Wednesday 9 November 2011

Adaptive Comparative Judgement and Conviviality in Assessment

For all the talk about teaching and learning which dominates e-learning discourse, the principal strategic problem that Universities face is assessment. It is at the moment of  assessment, when an individual teacher passes judgement on the worthiness of a student's work that the problems begin. And whilst we try to 'moderate' that judgement (with a second opinion), ultimately it still is a high-risk unpredictable situation for students, who can often be placed in a position where they find it hard to tell whether their work will pass with flying colours or fail miserably, putting their investment of time, money and effort in jeopardy. Added to this, there are increasing organisational pressures which make the problem worse:
1. the pressure of student 'consumer' demands in the light of fees
2. increasing cultural and organisational distribution of teaching, learning and assessment
3. institutional difficulties in separating quality management from delivery (exacerbated by 2)

In other sectors of education (in further education or school), teaching and assessment are separated. Assessment is conducted  usually by examination boards, who publish clear criteria for the expected standard of work and the grades it will receive. There are still problems here, but it does mean that the person doing the teaching is not the person doing the final assessment, and this can create greater uniformity and predictability for students. Some FE courses work on the basis of publishing clear learning outcomes, leaving the design of assessments (in the form of coursework) to lecturers. This design is then moderated by external examiners. This is more open to problems, although it has operated successfully for many years.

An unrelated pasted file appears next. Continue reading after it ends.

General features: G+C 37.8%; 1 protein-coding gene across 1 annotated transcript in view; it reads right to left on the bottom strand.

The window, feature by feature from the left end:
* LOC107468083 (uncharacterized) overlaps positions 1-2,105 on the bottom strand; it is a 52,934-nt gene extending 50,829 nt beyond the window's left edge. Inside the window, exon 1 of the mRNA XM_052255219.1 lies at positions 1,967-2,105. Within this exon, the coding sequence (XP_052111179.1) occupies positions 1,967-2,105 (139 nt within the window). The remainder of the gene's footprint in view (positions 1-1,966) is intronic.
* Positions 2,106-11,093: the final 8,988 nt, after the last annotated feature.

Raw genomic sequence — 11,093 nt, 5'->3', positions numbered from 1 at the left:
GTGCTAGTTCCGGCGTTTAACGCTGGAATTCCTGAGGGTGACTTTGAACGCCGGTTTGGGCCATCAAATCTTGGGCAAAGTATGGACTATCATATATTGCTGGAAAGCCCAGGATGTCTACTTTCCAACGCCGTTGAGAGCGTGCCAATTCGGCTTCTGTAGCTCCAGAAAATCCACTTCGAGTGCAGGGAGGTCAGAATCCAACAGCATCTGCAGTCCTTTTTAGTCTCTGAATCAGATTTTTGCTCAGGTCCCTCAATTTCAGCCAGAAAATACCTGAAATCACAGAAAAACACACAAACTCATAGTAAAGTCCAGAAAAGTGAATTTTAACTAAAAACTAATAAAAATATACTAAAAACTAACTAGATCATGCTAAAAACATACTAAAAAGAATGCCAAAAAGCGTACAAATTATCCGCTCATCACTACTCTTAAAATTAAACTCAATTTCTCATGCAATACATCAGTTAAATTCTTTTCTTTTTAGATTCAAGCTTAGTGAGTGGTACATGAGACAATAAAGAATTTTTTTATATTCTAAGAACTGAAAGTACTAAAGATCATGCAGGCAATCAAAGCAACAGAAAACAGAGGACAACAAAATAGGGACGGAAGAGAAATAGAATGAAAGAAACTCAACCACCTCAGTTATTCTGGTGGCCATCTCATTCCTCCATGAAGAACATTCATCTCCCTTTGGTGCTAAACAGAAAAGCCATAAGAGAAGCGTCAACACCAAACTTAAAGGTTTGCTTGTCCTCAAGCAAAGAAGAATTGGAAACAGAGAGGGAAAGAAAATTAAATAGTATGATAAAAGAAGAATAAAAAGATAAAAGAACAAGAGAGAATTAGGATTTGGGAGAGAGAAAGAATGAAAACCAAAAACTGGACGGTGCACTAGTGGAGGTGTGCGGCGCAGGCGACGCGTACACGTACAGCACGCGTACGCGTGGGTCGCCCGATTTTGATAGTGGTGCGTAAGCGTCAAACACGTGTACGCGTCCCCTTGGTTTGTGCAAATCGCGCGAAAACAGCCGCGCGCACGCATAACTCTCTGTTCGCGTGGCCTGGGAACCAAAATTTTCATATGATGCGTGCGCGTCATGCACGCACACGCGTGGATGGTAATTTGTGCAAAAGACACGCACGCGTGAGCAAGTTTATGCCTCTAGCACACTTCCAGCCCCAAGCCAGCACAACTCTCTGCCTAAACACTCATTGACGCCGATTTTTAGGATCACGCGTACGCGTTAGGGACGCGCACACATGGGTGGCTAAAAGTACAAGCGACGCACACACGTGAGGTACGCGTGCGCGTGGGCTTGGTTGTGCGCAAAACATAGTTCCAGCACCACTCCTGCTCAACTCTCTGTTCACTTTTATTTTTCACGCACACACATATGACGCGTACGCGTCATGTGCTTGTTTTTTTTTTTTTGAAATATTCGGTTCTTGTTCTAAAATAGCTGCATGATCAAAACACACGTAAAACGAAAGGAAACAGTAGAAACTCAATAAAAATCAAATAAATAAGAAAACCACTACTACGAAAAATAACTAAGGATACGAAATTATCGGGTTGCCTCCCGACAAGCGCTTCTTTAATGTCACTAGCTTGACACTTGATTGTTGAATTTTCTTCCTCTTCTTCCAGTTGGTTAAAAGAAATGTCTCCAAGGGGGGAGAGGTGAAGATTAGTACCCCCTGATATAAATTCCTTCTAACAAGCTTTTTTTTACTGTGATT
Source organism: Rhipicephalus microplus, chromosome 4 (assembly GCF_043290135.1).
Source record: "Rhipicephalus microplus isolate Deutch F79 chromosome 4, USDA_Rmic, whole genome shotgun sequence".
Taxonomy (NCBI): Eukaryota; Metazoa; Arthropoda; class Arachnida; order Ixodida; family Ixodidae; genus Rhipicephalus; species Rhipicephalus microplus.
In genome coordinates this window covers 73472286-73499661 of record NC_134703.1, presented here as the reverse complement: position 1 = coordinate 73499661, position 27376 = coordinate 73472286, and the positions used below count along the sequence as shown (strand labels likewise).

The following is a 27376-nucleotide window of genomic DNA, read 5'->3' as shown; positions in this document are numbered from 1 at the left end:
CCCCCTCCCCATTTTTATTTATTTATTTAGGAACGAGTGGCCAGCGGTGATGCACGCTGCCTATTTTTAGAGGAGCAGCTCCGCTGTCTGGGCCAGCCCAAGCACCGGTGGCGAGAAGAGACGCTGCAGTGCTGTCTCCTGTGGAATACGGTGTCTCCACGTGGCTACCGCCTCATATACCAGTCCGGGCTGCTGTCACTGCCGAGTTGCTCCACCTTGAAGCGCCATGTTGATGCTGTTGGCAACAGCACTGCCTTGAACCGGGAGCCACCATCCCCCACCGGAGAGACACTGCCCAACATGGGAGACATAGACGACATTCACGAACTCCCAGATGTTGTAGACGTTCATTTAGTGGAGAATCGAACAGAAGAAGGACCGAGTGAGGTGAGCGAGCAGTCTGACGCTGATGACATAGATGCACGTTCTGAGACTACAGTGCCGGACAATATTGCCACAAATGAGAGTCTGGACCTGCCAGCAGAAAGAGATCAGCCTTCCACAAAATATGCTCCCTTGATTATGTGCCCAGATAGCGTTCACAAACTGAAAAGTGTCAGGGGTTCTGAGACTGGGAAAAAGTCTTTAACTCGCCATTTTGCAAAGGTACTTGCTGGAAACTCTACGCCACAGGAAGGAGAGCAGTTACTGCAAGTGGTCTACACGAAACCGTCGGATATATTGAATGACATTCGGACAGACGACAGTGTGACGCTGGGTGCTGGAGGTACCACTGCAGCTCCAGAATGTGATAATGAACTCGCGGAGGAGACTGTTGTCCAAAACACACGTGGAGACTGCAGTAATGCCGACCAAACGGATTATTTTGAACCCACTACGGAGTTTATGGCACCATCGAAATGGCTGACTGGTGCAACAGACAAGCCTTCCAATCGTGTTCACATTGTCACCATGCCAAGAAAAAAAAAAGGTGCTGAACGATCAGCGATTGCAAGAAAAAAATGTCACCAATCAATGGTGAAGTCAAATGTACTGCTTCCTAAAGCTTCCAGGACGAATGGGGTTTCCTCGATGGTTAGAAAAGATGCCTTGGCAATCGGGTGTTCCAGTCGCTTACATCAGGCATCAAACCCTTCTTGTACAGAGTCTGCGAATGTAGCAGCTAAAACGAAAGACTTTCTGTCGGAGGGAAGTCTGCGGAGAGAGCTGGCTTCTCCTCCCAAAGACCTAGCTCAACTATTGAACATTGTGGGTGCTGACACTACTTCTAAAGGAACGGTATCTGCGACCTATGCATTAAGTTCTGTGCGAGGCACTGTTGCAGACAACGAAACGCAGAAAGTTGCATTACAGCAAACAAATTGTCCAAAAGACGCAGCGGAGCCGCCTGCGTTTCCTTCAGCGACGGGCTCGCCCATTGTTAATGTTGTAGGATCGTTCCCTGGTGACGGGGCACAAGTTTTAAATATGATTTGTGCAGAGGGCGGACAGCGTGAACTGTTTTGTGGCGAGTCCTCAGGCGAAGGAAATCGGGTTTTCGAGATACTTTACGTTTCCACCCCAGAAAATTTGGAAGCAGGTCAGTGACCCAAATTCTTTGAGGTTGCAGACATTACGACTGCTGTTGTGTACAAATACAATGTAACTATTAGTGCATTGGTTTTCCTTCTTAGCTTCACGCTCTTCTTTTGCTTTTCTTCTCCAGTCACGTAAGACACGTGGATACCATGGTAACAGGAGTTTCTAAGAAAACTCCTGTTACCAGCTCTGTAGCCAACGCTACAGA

However, an approach to the separation of assessment and teaching is being presented by technology in the form of Adaptive Comparative Judgement (ACJ - see ACJ is a different approach to separation of assessment and teaching, where there are not distinct groups of people doing assessment (independently of teaching), but rather the workload of assessment is spread across teachers working for the organisation. The cognitive load of assessment is spread much more widely, with an overall judgement being dependent on a large number of small 'comparative judgements'. These amount to comparisons between like-pairs of sections of work, with the judgement task being simply to say which of a pair is better.

This can only really become practically useful with computer support. With the computer support, the workflow of judgements that are required to be made, the distribution of work, the continual adaptation of the judgements that are required can all be managed. What emerges is a distribution of 'merit', upon which grading boundaries can be laid.

Obviously this would fit some areas assessed work more than others, but its organisational benefits go deeper than simply greater objectivity in assessment. I think it could be a way of making the whole business of assessment more convivial and community-driven. I could be wrong here (it could be something horrible!!), but the spreading of the cognitive burden of assessment means that collective coordinated small efforts of teachers can be seen to contribute to much greater transparency for students: that the universal benefit of working together coordinated through technology can be greater than the super-human efforts of a few individual judgements. 

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